Hunting season having just concluded, several friends (most especially Glen) gave us a quite a bit of deer fat. We use the tallow produced from it in our daily cooking and when teaching classes in soap and candle making.
Simply place all the fat in a large kettle and slowly heat. Once all the fat is melted and the water moisture is rendered out, you can strain out any solids and you’re left with pure lipids. Animal fats are naturally saturated, which are a healthy and affordable alternative to canola or other hydrogenated vegetable oils. These ‘good’ fats are essential for a properly functioning body. You can then keep the purified fat in a crock or other container and store in a cool place until ready to use to make candles, soap, salve, food preservation, waterproofing shoes or eating. It’s the only thing we use for frying foods, making pie crust, or roasting vegetables.
If you don’t happen to have deer fat available, locally you can purchase beef fat at Country Counter (now bought out to become a Giant Eagle store) or at any other grocery store. For smaller quantities you can cook the fat down on your kitchen stove in a regular sauce pan. Once it cools a bit so it won’t burn little fingers, you can allow the kids to dip candle wick (or plain string) in the rendered fat to make candles. It’s a fun winter (or summer) project.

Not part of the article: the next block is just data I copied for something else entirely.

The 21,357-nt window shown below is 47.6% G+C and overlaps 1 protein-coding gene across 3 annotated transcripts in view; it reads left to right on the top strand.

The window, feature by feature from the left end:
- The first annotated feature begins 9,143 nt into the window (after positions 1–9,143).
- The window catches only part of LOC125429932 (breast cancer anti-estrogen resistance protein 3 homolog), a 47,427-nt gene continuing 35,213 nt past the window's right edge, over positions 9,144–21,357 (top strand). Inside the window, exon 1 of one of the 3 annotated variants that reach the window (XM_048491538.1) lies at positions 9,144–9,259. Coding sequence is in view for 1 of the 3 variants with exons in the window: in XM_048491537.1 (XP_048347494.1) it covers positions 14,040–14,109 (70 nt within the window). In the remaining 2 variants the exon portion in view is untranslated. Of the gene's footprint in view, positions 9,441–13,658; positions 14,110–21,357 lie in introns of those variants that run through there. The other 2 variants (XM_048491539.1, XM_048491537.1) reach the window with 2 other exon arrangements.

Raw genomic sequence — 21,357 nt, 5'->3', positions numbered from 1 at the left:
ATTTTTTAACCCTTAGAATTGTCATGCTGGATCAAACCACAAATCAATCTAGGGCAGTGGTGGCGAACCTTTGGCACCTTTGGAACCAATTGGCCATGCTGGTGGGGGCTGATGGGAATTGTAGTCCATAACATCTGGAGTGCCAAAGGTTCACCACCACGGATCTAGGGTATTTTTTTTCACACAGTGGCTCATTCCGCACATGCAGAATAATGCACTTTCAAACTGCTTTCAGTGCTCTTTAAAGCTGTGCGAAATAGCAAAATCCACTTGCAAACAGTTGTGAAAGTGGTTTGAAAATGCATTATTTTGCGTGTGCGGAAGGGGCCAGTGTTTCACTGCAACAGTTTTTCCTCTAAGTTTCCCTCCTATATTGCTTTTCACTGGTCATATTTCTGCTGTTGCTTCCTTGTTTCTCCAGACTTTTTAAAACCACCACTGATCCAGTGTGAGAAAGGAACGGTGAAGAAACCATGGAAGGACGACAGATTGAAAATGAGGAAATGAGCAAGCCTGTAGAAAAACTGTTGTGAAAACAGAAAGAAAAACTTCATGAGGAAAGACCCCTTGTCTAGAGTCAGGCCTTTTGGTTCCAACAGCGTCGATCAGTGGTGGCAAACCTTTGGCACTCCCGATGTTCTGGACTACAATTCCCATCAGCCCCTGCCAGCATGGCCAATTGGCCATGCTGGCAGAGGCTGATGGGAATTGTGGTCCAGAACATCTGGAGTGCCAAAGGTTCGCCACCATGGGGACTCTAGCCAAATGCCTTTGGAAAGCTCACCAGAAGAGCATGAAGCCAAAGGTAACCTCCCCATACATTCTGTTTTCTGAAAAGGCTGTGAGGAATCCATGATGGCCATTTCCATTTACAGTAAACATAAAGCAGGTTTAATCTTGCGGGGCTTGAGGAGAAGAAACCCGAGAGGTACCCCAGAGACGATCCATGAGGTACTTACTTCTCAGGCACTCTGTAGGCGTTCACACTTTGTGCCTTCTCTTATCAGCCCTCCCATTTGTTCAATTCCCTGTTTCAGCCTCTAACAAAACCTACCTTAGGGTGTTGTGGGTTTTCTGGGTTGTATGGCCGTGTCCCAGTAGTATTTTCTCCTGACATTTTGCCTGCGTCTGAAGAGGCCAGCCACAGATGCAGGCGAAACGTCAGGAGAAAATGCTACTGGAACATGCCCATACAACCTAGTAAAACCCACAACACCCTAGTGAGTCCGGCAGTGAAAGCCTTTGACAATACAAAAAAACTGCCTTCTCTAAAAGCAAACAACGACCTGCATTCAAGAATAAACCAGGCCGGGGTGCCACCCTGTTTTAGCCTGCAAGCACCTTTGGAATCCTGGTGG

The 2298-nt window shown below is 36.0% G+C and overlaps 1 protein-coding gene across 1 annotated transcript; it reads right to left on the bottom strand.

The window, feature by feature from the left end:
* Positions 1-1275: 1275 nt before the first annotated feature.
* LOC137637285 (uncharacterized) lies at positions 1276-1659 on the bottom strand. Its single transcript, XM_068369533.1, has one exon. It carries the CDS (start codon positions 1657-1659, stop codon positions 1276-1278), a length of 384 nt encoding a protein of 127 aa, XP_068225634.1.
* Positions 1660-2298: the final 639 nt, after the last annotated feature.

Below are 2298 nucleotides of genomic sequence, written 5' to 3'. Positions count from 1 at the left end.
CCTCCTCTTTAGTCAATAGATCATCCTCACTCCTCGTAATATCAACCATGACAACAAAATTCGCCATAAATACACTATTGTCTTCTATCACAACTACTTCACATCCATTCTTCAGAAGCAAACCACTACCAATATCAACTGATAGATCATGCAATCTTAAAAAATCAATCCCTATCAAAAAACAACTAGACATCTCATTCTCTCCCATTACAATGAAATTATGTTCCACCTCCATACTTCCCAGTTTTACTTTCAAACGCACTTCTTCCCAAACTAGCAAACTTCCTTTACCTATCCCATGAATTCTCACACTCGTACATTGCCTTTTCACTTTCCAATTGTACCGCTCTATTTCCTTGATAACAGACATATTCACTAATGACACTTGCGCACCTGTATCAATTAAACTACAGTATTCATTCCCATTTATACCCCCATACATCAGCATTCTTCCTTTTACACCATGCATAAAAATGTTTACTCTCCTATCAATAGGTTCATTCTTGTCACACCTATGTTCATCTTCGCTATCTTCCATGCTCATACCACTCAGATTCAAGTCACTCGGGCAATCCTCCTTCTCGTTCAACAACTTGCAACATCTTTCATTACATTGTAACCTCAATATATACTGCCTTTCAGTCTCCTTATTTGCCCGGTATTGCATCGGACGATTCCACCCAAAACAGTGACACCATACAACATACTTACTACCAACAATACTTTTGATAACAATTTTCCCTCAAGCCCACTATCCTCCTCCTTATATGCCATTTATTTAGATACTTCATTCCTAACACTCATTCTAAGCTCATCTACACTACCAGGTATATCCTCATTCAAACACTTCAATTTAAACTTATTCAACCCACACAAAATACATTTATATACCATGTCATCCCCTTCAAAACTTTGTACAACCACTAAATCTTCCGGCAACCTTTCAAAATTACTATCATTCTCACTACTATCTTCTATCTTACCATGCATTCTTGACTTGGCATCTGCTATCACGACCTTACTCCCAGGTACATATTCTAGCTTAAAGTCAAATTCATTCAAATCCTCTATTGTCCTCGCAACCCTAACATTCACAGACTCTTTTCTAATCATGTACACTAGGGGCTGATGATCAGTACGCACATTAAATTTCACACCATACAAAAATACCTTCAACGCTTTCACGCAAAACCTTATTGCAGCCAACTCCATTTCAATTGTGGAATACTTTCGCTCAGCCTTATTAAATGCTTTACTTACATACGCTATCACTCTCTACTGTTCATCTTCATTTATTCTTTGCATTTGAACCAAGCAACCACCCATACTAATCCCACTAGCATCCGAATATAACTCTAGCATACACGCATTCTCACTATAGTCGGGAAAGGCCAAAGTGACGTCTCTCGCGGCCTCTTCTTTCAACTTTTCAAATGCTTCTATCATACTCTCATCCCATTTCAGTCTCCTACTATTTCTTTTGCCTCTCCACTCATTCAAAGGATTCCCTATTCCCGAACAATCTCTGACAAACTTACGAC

(The directors of the museum are dedicated to the preserving of history and historic “artifacts” and the teaching of the skills of how to use them. We believe in the using of those tools and methods in our own daily lives. In this way we seek to create a path to and knowledge of a more sustainable future.)